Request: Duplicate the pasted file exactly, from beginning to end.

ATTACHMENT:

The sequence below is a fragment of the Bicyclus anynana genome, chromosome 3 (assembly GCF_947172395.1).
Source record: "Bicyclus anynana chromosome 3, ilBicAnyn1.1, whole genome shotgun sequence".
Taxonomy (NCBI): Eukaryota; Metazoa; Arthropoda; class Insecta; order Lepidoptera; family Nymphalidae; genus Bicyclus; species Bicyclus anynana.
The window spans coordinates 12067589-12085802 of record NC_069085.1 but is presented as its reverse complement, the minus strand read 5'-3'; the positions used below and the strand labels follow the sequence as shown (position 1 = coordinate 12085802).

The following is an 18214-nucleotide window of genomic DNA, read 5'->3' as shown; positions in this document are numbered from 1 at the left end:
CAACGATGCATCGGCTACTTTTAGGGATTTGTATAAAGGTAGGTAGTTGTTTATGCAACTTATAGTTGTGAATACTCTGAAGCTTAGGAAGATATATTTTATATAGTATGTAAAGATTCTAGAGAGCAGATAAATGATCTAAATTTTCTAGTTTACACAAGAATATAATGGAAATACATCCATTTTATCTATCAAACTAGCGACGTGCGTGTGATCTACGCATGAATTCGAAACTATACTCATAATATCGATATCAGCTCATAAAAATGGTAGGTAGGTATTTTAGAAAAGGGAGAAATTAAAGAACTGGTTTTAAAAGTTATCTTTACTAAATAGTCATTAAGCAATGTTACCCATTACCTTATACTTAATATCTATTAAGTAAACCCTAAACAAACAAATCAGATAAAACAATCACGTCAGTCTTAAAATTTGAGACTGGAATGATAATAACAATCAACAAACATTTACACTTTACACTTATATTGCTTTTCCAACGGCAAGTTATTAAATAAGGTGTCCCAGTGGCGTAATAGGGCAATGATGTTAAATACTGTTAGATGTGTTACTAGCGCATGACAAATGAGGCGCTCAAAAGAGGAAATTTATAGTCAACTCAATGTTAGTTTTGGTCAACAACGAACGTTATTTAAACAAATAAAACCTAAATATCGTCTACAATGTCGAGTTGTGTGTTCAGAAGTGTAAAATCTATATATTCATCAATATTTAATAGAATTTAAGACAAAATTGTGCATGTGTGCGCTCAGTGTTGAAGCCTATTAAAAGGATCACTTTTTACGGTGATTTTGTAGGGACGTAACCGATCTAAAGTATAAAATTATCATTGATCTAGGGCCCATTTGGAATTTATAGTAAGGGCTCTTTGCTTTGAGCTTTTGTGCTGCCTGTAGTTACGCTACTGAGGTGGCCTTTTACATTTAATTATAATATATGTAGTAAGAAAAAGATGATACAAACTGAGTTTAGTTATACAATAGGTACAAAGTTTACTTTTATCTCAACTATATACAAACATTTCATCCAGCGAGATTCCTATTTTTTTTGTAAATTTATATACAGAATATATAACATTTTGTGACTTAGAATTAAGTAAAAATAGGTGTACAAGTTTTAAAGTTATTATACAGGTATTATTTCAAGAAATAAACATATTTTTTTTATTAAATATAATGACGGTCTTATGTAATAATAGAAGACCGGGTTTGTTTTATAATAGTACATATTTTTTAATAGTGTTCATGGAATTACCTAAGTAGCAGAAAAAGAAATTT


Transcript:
The sequence below is a fragment of the Bicyclus anynana genome, chromosome 3 (assembly GCF_947172395.1).
Source record: "Bicyclus anynana chromosome 3, ilBicAnyn1.1, whole genome shotgun sequence".
Taxonomy (NCBI): Eukaryota; Metazoa; Arthropoda; class Insecta; order Lepidoptera; family Nymphalidae; genus Bicyclus; species Bicyclus anynana.
The window spans coordinates 12067589-12085802 of record NC_069085.1 but is presented as its reverse complement, the minus strand read 5'-3'; the positions used below and the strand labels follow the sequence as shown (position 1 = coordinate 12085802).

The following is an 18214-nucleotide window of genomic DNA, read 5'->3' as shown; positions in this document are numbered from 1 at the left end:
CAACGATGCATCGGCTACTTTTAGGGATTTGTATAAAGGTAGGTAGTTGTTTATGCAACTTATAGTTGTGAATACTCTGAAGCTTAGGAAGATATATTTTATATAGTATGTAAAGATTCTAGAGAGCAGATAAATGATCTAAATTTTCTAGTTTACACAAGAATATAATGGAAATACATCCATTTTATCTATCAAACTAGCGACGTGCGTGTGATCTACGCATGAATTCGAAACTATACTCATAATATCGATATCAGCTCATAAAAATGGTAGGTAGGTATTTTAGAAAAGGGAGAAATTAAAGAACTGGTTTTAAAAGTTATCTTTACTAAATAGTCATTAAGCAATGTTACCCATTACCTTATACTTAATATCTATTAAGTAAACCCTAAACAAACAAATCAGATAAAACAATCACGTCAGTCTTAAAATTTGAGACTGGAATGATAATAACAATCAACAAACATTTACACTTTACACTTATATTGCTTTTCCAACGGCAAGTTATTAAATAAGGTGTCCCAGTGGCGTAATAGGGCAATGATGTTAAATACTGTTAGATGTGTTACTAGCGCATGACAAATGAGGCGCTCAAAAGAGGAAATTTATAGTCAACTCAATGTTAGTTTTGGTCAACAACGAACGTTATTTAAACAAATAAAACCTAAATATCGTCTACAATGTCGAGTTGTGTGTTCAGAAGTGTAAAATCTATATATTCATCAATATTTAATAGAATTTAAGACAAAATTGTGCATGTGTGCGCTCAGTGTTGAAGCCTATTAAAAGGATCACTTTTTACGGTGATTTTGTAGGGACGTAACCGATCTAAAGTATAAAATTATCATTGATCTAGGGCCCATTTGGAATTTATAGTAAGGGCTCTTTGCTTTGAGCTTTTGTGCTGCCTGTAGTTACGCTACTGAGGTGGCCTTTTACATTTAATTATAATATATGTAGTAAGAAAAAGATGATACAAACTGAGTTTAGTTATACAATAGGTACAAAGTTTACTTTTATCTCAACTATATACAAACATTTCATCCAGCGAGATTCCTATTTTTTTTGTAAATTTATATACAGAATATATAACATTTTGTGACTTAGAATTAAGTAAAAATAGGTGTACAAGTTTTAAAGTTATTATACAGGTATTATTTCAAGAAATAAACATATTTTTTTTATTAAATATAATGACGGTCTTATGTAATAATAGAAGACCGGGTTTGTTTTATAATAGTACATATTTTTTAATAGTGTTCATGGAATTACCTAAGTAGCAGAAAAAGAAATTT